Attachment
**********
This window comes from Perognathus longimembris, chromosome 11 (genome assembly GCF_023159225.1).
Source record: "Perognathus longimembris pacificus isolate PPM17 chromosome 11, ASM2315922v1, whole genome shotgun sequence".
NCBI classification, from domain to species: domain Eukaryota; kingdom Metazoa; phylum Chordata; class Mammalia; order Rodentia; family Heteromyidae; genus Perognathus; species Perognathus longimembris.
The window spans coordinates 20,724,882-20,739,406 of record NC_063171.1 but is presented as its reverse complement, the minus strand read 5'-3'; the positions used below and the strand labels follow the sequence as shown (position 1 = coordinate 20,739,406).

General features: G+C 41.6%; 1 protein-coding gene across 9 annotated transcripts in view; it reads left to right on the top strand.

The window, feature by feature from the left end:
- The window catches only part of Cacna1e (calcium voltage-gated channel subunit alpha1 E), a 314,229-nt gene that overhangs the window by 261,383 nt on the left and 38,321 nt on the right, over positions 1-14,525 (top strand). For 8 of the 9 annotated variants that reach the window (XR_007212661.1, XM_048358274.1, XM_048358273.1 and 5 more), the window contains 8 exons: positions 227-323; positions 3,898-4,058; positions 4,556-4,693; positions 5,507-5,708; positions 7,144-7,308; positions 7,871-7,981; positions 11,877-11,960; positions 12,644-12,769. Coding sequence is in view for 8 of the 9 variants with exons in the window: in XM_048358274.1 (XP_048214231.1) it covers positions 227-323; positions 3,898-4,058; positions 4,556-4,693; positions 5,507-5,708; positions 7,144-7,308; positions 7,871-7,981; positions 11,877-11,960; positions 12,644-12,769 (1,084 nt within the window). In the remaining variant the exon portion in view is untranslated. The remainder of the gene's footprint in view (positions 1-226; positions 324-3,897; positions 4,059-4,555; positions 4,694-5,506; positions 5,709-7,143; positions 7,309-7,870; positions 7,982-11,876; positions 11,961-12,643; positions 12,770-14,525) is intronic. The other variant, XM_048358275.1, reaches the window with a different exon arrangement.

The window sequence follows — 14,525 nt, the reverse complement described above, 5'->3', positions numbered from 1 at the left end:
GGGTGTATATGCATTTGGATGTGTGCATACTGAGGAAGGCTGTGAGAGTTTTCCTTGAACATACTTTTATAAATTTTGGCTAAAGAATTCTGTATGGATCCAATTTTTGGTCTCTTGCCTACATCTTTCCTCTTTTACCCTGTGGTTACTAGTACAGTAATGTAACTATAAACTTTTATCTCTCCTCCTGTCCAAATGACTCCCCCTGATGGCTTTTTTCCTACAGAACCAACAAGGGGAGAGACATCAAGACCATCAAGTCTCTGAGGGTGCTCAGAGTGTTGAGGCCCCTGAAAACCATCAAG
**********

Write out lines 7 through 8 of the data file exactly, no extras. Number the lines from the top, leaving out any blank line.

- The window catches only part of Cacna1e (calcium voltage-gated channel subunit alpha1 E), a 314,229-nt gene that overhangs the window by 261,383 nt on the left and 38,321 nt on the right, over positions 1-14,525 (top strand). For 8 of the 9 annotated variants that reach the window (XR_007212661.1, XM_048358274.1, XM_048358273.1 and 5 more), the window contains 8 exons: positions 227-323; positions 3,898-4,058; positions 4,556-4,693; positions 5,507-5,708; positions 7,144-7,308; positions 7,871-7,981; positions 11,877-11,960; positions 12,644-12,769. Coding sequence is in view for 8 of the 9 variants with exons in the window: in XM_048358274.1 (XP_048214231.1) it covers positions 227-323; positions 3,898-4,058; positions 4,556-4,693; positions 5,507-5,708; positions 7,144-7,308; positions 7,871-7,981; positions 11,877-11,960; positions 12,644-12,769 (1,084 nt within the window). In the remaining variant the exon portion in view is untranslated. The remainder of the gene's footprint in view (positions 1-226; positions 324-3,897; positions 4,059-4,555; positions 4,694-5,506; positions 5,709-7,143; positions 7,309-7,870; positions 7,982-11,876; positions 11,961-12,643; positions 12,770-14,525) is intronic. The other variant, XM_048358275.1, reaches the window with a different exon arrangement.

The window sequence follows — 14,525 nt, the reverse complement described above, 5'->3', positions numbered from 1 at the left end: